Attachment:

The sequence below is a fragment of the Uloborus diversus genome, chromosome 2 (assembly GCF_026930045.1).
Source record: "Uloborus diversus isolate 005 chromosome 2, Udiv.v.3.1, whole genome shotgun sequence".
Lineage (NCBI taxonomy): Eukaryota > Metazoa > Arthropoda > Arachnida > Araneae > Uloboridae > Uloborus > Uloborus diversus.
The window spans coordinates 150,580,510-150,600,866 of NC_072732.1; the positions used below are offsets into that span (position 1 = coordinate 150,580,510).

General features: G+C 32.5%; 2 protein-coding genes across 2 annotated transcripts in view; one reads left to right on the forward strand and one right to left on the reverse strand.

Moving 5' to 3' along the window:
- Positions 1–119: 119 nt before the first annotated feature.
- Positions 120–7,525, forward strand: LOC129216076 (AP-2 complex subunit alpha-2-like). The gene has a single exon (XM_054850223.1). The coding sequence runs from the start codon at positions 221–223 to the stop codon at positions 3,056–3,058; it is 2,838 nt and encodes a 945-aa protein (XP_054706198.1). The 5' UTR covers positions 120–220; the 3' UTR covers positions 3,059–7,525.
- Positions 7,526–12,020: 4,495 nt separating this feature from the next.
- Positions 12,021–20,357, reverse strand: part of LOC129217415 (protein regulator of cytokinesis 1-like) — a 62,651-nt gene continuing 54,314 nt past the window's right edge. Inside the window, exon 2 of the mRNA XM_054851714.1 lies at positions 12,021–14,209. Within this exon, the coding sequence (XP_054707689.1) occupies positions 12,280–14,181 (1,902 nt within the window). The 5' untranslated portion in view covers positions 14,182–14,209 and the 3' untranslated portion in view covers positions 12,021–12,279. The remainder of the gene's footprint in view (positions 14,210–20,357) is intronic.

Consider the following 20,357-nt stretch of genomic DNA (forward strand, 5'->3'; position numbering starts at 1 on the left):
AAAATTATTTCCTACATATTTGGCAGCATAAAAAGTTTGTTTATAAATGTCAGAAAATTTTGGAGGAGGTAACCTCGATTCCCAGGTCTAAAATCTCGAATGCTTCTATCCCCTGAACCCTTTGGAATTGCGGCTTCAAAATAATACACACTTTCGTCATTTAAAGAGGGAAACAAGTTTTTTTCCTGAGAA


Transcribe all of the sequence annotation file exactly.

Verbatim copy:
The sequence below is a fragment of the Uloborus diversus genome, chromosome 2 (assembly GCF_026930045.1).
Source record: "Uloborus diversus isolate 005 chromosome 2, Udiv.v.3.1, whole genome shotgun sequence".
Lineage (NCBI taxonomy): Eukaryota > Metazoa > Arthropoda > Arachnida > Araneae > Uloboridae > Uloborus > Uloborus diversus.
The window spans coordinates 150,580,510-150,600,866 of NC_072732.1; the positions used below are offsets into that span (position 1 = coordinate 150,580,510).

General features: G+C 32.5%; 2 protein-coding genes across 2 annotated transcripts in view; one reads left to right on the forward strand and one right to left on the reverse strand.

Moving 5' to 3' along the window:
- Positions 1–119: 119 nt before the first annotated feature.
- Positions 120–7,525, forward strand: LOC129216076 (AP-2 complex subunit alpha-2-like). The gene has a single exon (XM_054850223.1). The coding sequence runs from the start codon at positions 221–223 to the stop codon at positions 3,056–3,058; it is 2,838 nt and encodes a 945-aa protein (XP_054706198.1). The 5' UTR covers positions 120–220; the 3' UTR covers positions 3,059–7,525.
- Positions 7,526–12,020: 4,495 nt separating this feature from the next.
- Positions 12,021–20,357, reverse strand: part of LOC129217415 (protein regulator of cytokinesis 1-like) — a 62,651-nt gene continuing 54,314 nt past the window's right edge. Inside the window, exon 2 of the mRNA XM_054851714.1 lies at positions 12,021–14,209. Within this exon, the coding sequence (XP_054707689.1) occupies positions 12,280–14,181 (1,902 nt within the window). The 5' untranslated portion in view covers positions 14,182–14,209 and the 3' untranslated portion in view covers positions 12,021–12,279. The remainder of the gene's footprint in view (positions 14,210–20,357) is intronic.

Consider the following 20,357-nt stretch of genomic DNA (forward strand, 5'->3'; position numbering starts at 1 on the left):
AAAATTATTTCCTACATATTTGGCAGCATAAAAAGTTTGTTTATAAATGTCAGAAAATTTTGGAGGAGGTAACCTCGATTCCCAGGTCTAAAATCTCGAATGCTTCTATCCCCTGAACCCTTTGGAATTGCGGCTTCAAAATAATACACACTTTCGTCATTTAAAGAGGGAAACAAGTTTTTTTCCTGAGAA